One Friday night Linda and I ate a local restaurant that is under new management. We had not been there in over ten years. I dropped her off at the door and parked the car. I walked up the steps towards the restaurant doors… and missed. I walked full face and full force into a pane of glass to the right of the doors. The glass was, to me, perfectly clear. I didn’t see it. This was a ego-stunning experience for me! I thought I’d broken my nose. I was hoping people didn’t see me do this. The clear glass wall was there all the time. I just didn’t see it.

In the book of Ephesians Paul alerts the young church of Ephesus to something that is there all the time, but has not been clearly seen. This unseen reality is: people who have believed in Jesus are now “in Christ,” and “new creations.” It is important to see this because it is the central Christian fact, from which everything follows. To not recognize this will cause me to put confidence in my meager human abilities, in what Paul calls “the flesh.”
It is impossible to overstate the importance of this.

In our Ministry School class on healing I teach out of John Wimber’s excellent book Power Healing. We were entering the part of the book that moves us into praying for others. Wimber quotes 2 Corinthians 5:17 - “If anyone is in Christ he is a new creation; the old has gone, the new has come.” Then Wimber writes… IN ITALICS… these words:

“The key to our spiritual healing -  and the one point that must be understood and experienced for the rest of what I write in this book to make any sense – is becoming new creations in Christ and living our lives as fully forgiven and reconstructed people.”[1]

At this great reality Paul drops to his knees and prays:

16 I pray that out of his glorious riches he may strengthen you with power through his Spirit in your inner being, 1so that Christ may dwell in your hearts through faith. And I pray that you, being rooted and established in love, 1may have power, together with all the Lord’s holy people, to grasp how wide and long and high and deep is the love of Christ, 19 and to know this love that surpasses knowledge—that you may be filled to the measure of all the fullness of God.[2]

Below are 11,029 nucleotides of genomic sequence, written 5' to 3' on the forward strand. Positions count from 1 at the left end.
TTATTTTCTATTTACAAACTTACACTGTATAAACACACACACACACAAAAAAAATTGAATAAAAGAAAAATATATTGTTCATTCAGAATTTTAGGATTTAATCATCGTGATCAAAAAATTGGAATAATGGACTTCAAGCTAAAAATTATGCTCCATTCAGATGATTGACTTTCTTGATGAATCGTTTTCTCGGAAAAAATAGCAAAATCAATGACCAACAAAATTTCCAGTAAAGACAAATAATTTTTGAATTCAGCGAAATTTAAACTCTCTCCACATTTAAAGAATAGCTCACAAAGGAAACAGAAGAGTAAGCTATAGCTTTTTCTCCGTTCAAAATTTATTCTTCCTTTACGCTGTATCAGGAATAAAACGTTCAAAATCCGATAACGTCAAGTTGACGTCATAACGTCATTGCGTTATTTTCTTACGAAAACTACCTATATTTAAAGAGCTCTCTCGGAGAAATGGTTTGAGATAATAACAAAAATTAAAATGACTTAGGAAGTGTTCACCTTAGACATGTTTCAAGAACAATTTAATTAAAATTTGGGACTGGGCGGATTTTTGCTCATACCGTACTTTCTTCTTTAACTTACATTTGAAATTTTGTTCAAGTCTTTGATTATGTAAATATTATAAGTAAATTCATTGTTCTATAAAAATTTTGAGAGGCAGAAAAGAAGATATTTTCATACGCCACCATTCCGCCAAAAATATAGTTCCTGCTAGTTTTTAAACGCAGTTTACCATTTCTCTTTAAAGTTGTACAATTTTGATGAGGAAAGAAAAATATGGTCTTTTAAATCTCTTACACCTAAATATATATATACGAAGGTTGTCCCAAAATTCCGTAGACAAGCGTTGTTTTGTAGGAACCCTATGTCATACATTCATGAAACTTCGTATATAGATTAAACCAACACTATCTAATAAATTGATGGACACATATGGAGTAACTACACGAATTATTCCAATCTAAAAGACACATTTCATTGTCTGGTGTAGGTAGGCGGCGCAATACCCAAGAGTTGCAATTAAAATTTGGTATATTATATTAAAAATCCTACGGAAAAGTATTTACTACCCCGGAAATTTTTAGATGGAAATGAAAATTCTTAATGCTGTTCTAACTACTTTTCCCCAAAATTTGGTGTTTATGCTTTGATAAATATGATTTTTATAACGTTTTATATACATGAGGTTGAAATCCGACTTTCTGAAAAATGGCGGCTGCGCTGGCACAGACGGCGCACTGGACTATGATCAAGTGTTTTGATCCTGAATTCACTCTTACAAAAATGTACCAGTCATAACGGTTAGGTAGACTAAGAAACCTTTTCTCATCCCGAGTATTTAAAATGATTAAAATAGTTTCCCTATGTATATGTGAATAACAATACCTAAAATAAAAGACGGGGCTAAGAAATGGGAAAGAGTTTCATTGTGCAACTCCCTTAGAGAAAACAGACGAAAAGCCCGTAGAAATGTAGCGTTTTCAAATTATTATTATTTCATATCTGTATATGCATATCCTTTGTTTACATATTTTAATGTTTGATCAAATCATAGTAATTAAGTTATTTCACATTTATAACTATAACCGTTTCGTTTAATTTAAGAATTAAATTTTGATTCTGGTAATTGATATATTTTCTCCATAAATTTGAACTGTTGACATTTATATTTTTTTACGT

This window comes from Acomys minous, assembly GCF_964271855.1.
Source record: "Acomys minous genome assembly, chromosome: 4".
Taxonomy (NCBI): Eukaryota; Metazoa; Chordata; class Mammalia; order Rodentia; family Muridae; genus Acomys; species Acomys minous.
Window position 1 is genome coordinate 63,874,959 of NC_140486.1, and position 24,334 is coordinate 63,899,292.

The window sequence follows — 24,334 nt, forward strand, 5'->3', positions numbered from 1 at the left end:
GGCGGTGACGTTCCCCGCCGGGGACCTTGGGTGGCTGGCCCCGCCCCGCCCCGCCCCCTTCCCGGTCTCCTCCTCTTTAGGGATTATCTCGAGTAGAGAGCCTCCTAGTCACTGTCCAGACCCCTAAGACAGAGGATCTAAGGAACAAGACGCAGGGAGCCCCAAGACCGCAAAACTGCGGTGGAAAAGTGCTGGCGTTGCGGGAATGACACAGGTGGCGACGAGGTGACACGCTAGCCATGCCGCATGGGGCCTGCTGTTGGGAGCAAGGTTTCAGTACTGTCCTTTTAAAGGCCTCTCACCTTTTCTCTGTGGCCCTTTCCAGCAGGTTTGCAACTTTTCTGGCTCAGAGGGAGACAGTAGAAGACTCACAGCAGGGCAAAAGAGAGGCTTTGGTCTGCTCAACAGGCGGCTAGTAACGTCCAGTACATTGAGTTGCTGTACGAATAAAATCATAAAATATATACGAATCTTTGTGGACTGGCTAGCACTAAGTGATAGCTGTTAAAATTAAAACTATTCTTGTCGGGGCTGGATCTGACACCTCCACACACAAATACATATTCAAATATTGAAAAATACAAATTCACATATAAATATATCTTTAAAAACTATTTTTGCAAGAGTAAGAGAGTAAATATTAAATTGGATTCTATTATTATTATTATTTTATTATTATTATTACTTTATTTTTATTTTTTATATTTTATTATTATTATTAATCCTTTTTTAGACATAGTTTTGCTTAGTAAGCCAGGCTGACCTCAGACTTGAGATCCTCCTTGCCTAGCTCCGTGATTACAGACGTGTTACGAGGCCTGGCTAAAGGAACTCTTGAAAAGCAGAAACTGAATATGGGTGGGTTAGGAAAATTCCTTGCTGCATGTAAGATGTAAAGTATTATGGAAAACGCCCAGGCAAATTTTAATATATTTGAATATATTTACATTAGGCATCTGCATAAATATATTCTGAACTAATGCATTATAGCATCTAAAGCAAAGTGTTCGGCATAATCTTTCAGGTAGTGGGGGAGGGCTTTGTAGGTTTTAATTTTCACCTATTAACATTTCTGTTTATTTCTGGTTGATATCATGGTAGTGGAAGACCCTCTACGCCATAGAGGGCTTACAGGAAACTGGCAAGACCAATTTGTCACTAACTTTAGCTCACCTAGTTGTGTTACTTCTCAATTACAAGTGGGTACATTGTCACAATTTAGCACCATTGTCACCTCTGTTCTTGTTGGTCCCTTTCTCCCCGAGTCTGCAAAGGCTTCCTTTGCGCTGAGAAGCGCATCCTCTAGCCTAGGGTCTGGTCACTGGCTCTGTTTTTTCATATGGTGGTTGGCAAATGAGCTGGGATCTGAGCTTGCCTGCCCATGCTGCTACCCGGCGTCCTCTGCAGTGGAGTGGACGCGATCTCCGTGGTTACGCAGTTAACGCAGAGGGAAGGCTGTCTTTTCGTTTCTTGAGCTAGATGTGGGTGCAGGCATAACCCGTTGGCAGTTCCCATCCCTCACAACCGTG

If the Ephesian Jesus-followers trust this, if they know this cognitively unknowable love of Christ by faith and by experience, their lives will bear much fruit. 

“Church,” as Paul understands it, is essentially “a dwelling in which God lives by his Spirit.”[3] That is REAL CHURCH. Why complicate this? By the Spirit’s work Christ takes up residence in me, and in us. Paul’s prayer is that Christ will permeate his whole being. “It is the equivalent of the command in 5:18 to be continually filled with the Spirit.”[4]

When the first church in Acts 2 was in the upper room in Jerusalem they weren’t holding meetings to figure out, on their own without God, what they were to do. They were, as Jesus instructed them in John 14-16, abiding in Him. And waiting. For what? For the coming, for the filling, of the Spirit Who will lead and guide them.
The early Church exploded throughout the Roman Empire without having “programs” to entertain people. God had it figured out, and they were following Him. The thrilling, empowering reality was Christ, the hope of glory, in them. Paul counsels the Ephesian church to acknowledge and trust this. 

Ben Witherington writes that “Paul is praying for the continuing presence of Christ within the Christians through faith. The verb katoikeo signifies literally to make a home or to settle down and so has in view a more permanent presence.”[5] Our hearts have become a Temple that hosts the Spirit’s earth-shattering presence. Knowing this, why would anyone trust their own finite, all-too-human efforts rather than Christ?

Christ’s indwelling means I am not my own. I must discover the reality that the Lord of heaven and earth, the One through whom all things were made, the One who holds all things together, has made his home in my heart. The intent of Paul’s prayer is clear: He wants me strengthened by God’s Spirit so that I may intimately know Christ’s presence and love.

Rather than some cute little “Personal Homeboy Jesus” hidden away in a closet to be pulled out when I need a miracle, Paul has met the Lion of Judah who gives shape and strength at the core of his being, and who takes up residence in me and redefines me. If this happens, everything else will fall in place. Including what I am to do.[6]

This is what I am praying for the most. I write my prayers in my journal, often adding a heart with an arrow drawn through it as a symbol of my request. I am constantly praying, “God, give me a heart of your love, that love that transcends all human understanding."